Monday, November 6, 2017

Wrapping up Debug Fresno 2017

Wrapping up Debug Fresno 2017

As we begin to wind down Debug Fresno operations for 2017, our team has been reflecting on the work of many individuals and groups that brought this study from concept to now near completion. From the development of unique technologies that scale the sterile insect technique, to testing our operations in a real-world environment and quickly adjusting to challenges, our team has achieved strong results from this season’s field study that we are proud to share today.

One of our primary goals at the outset of this study was to see a steep decline in the presence of female Aedes aegypti mosquitoes in the area where sterile male mosquitoes were released relative to similar control neighborhoods in Fresno County. Through the analysis of our trap and monitoring data, we found during the peak of the mosquito season there was an average 68% reduction in biting, female Aedes aegypti mosquitoes in our release area relative to other similar sites. These are promising results for our first field study, and we are looking forward to expanding to additional sites over more than one season to see what can be achieved.

For the Debug team at Verily, we also wanted to pressure test the first iteration of our technologies in a real-world environment and gather insights that could help us refine our approach. We gained valuable experience in all areas of the project. From larval production, to sorting male and female mosquitoes, to releasing sterile male mosquitoes, to trapping and monitoring, we continually improved our efficiency throughout the season. This experience is already being applied to future studies including Debug Innisfail, which will begin later this month in Australia.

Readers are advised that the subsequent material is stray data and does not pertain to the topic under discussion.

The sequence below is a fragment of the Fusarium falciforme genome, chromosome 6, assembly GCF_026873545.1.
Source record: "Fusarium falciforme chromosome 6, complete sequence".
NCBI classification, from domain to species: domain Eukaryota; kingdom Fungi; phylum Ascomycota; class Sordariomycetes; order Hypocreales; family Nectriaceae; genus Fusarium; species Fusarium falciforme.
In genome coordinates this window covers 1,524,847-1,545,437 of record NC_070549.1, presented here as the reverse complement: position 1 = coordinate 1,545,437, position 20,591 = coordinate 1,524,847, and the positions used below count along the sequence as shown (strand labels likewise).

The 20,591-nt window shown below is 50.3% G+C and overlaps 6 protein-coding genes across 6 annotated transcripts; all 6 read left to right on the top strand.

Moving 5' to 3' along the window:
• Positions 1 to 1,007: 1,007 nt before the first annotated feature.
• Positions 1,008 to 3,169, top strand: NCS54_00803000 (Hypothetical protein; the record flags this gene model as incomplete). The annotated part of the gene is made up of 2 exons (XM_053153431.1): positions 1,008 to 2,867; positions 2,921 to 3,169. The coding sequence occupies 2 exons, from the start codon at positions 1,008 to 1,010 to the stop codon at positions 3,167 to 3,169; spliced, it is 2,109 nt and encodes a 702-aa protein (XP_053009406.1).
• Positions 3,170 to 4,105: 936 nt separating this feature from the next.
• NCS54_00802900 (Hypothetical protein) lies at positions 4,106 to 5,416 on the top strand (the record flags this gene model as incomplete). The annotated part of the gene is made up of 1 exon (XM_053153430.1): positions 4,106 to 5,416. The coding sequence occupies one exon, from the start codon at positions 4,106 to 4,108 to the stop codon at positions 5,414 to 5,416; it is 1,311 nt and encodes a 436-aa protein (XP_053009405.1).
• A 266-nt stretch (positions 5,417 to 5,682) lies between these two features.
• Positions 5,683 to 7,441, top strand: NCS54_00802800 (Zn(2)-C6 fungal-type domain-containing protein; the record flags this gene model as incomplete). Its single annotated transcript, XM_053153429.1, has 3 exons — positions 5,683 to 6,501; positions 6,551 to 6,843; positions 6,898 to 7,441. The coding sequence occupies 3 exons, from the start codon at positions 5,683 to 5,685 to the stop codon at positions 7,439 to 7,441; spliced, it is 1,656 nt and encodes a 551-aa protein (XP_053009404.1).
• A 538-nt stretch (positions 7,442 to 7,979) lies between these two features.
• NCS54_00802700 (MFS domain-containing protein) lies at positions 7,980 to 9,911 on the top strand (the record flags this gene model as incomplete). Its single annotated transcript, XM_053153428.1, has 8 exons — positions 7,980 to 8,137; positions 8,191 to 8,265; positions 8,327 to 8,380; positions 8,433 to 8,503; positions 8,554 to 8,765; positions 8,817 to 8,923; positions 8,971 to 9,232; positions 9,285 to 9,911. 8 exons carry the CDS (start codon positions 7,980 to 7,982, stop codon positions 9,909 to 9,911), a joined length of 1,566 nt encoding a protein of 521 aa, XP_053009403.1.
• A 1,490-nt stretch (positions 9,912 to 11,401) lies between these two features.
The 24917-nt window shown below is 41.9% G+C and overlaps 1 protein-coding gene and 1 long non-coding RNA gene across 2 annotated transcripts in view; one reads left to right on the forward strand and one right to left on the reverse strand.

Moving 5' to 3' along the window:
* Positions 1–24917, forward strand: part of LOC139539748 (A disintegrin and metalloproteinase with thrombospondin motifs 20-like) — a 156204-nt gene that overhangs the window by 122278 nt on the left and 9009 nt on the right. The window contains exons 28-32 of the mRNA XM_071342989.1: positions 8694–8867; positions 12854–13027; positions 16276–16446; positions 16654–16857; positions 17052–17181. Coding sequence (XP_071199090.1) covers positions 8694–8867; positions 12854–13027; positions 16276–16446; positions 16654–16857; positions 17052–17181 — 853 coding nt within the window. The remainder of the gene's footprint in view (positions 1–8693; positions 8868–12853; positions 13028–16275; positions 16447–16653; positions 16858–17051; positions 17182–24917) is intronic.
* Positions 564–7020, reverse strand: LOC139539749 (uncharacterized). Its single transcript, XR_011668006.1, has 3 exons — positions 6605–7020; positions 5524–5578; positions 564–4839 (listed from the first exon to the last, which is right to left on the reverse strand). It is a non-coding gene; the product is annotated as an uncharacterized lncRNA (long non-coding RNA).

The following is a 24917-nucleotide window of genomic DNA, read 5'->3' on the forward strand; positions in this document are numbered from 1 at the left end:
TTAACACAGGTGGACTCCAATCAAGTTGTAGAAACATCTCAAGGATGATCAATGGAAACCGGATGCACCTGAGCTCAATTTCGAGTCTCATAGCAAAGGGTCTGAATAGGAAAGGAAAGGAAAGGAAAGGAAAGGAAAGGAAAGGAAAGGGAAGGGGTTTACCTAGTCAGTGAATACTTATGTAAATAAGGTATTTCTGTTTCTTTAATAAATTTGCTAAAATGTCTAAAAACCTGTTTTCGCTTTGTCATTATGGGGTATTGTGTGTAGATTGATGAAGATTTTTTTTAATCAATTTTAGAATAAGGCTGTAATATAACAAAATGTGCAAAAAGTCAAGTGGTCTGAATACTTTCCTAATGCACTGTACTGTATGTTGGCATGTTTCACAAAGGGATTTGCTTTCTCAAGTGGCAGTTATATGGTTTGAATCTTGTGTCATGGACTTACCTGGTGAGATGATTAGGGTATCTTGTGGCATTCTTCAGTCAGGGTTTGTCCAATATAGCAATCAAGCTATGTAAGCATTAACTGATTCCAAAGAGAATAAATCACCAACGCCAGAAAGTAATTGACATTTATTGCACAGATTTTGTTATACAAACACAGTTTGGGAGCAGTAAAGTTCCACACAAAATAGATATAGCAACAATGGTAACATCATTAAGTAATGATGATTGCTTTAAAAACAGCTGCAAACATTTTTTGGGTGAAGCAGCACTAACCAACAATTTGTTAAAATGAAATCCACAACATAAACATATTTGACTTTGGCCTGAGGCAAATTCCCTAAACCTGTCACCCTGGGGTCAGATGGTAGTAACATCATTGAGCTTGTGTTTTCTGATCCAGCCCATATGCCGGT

As the mosquito season in Fresno County draws to a close, we want to thank the many people involved in this study, including our collaborators at Consolidated Mosquito Abatement District and MosquitoMate as well as the residents of Fresno County that have engaged with us in the Debug Fresno study. As our technology and research program continues to grow and improve, we hope to continue to partner with communities to learn how to reduce the threat of mosquito-borne diseases around the globe.

This post is also available on Debug's blog.

Posted by Jacob Crawford, Scientist and Yi Han, Product Manager